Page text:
The Russian invasion of Ukraine: A positive shift in the V4

Although the Russian invasion was not completely unexpected, most people, if not all, were astonished by the scale and brutality of it. It was widely believed that even if Ukraine were to fight, Kiev would fall within 72 hours. Ukrainians, though, have proven a lot of commentators wrong, not to mention many European leaders, who were caught off guard.

In the first part of this article I wrote about the massive number of refugees that flooded into the region within hours after the invasion was launched. Although Ukraine’s neighbors were not prepared to handle the sudden influx of so many people and lacked the necessary logistics and infrastructure for processing and caring for so many refugees, it is simply amazing that Ukraine’s allies were able to quickly mobilize the necessary resources.

For years, the Visegrad countries have been known for their anti-migrant policies. For instance, during the 2015-2016 migrant crisis, sparked largely by people fleeing from Syria, all V4 countries disputed the introduction of refugee quotas by European institutions. In Hungary, Orbán even built fences along the border, arguing that he was protecting both his own country and the EU as a whole.

The Polish, Slovak, and Czech governments also resolutely rejected migrant quotas, and most of the population in these countries supported anti-immgration policies. For example, just a few years ago it would have been political suicide for a Czech politiciation to suggest that Czechia should accept any number of refugees. 

But with the Russian aggression in Ukraine, things have changed. There are two main reasons for this. First is the fact that Russia and its actions in Ukraine have been met with nearly universal disgust. Hence, the compassion that Central Europeans feel for the Ukrainians is a Russian product. Second is the fact that there were already large Ukrainian diasporas in the V4 countries before the invasion, and therefore the local people already had positive experiences with them.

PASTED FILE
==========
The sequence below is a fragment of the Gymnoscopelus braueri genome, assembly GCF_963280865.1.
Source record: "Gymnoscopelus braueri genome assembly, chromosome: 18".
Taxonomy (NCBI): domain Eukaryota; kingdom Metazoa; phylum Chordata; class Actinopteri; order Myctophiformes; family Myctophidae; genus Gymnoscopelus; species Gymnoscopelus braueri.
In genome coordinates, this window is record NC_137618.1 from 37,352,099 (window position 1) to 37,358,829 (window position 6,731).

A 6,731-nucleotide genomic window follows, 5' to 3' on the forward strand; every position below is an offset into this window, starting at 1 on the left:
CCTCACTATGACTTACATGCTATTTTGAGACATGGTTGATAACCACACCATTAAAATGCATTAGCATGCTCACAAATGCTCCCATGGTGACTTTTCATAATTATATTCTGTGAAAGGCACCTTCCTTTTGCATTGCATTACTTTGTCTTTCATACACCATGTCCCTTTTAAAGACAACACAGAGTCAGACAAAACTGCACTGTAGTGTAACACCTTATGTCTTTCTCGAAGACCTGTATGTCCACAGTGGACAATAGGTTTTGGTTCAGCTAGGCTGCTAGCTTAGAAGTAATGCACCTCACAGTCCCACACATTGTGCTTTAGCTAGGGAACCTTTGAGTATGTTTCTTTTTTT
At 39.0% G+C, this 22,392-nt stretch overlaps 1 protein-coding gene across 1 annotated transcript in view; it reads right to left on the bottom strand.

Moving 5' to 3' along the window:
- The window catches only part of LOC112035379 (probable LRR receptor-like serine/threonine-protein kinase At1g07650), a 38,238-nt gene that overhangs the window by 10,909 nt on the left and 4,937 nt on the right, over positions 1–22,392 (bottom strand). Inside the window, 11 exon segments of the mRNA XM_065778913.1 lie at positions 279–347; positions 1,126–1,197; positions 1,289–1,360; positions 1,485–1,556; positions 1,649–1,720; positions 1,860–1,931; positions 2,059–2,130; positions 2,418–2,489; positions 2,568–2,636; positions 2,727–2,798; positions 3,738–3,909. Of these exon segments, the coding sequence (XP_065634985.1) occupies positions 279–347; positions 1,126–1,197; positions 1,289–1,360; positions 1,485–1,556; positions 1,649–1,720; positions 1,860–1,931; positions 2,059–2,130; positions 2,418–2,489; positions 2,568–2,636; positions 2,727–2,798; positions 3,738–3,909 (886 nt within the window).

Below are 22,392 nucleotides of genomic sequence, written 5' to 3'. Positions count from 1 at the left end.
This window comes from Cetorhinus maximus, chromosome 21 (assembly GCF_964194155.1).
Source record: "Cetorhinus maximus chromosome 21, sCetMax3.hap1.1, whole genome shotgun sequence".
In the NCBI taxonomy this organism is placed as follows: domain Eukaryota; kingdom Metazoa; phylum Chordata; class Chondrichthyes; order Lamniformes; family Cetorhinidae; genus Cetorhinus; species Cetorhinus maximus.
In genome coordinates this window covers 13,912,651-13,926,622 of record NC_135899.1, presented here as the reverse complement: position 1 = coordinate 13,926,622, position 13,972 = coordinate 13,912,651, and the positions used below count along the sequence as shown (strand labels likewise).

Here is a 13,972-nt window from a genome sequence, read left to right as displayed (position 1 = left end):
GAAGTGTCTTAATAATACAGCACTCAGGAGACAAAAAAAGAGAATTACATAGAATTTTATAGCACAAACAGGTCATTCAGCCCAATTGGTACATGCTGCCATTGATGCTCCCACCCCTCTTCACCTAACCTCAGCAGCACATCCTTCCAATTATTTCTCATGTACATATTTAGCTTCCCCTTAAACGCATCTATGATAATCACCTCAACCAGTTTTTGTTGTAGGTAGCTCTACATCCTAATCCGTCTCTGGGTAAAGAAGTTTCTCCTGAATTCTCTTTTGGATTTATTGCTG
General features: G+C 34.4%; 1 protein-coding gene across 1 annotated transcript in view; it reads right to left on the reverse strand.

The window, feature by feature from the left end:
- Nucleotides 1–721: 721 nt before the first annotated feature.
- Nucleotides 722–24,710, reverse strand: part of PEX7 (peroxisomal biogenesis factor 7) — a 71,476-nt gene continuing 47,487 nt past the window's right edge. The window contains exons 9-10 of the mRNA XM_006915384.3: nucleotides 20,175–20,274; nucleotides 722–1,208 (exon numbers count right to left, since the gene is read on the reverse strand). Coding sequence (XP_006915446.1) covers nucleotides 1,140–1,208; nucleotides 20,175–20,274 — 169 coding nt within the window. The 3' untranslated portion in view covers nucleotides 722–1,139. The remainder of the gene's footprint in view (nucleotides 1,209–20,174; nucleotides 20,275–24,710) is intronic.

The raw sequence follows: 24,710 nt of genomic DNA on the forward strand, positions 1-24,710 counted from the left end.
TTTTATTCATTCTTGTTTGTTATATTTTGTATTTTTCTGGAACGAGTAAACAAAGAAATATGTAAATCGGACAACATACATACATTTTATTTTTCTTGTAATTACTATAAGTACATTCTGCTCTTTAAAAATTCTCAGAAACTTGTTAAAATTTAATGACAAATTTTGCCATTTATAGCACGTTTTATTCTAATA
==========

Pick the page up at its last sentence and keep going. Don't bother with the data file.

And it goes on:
Thus, the Visegrad Group was united not only at the governmental level but also on a societal level. As big as this suddenly pro-migrant shift was, there is still one major problem standing in the way of the V4 being a well-functioning bloc – Hungary’s refusal to take an anti-Russian stance.

The Russian invasion of Ukraine: A negative shift in the V4

Helping Ukraine and Ukrainians was not and is not limited only to humanitarian aid. Perhaps more importantly, Western countries have been helping Kiev hold off the Russian invaders by providing military aid. We should be proud of the fact that the members of the Visegrad Group – well, at least three of them – have provided Ukraine with substantial military equipment, such as light weapons and ammunition, tanks, artillery, anti-aircraft guns, and even aircraft, such as Soviet-made helicopters that were still in active service in some V4 armies.

Hungary though is the odd country out. Since the first day of the invasion Prime Minister Orbán has been very reluctant to support Ukraine militarily. He has refused to let allies use Hungarian territory to transfer lethal weapons to Ukraine and to provide Kiev with any serious weaponry at all.

Things haven’t gotten better. As the war drags on, it is becoming ever clearer that Hungary is not on the same side of history as the rest of the V4. Despite supporting EU sanctions, Orbán and the members of his government have regularly criticized these measures meant to hurt Russia. They claim that the sanctions are ineffective and punish Europe more than Russia.

But Hungary has been doing more than talking. The Hungarian minister of foreign affairs recently flew to Moscow to negotiate further gas deliveries to his country, which is practically fully dependent on Russia. This happened as Putin blackmails Germany and other countries by threatening gas cuts.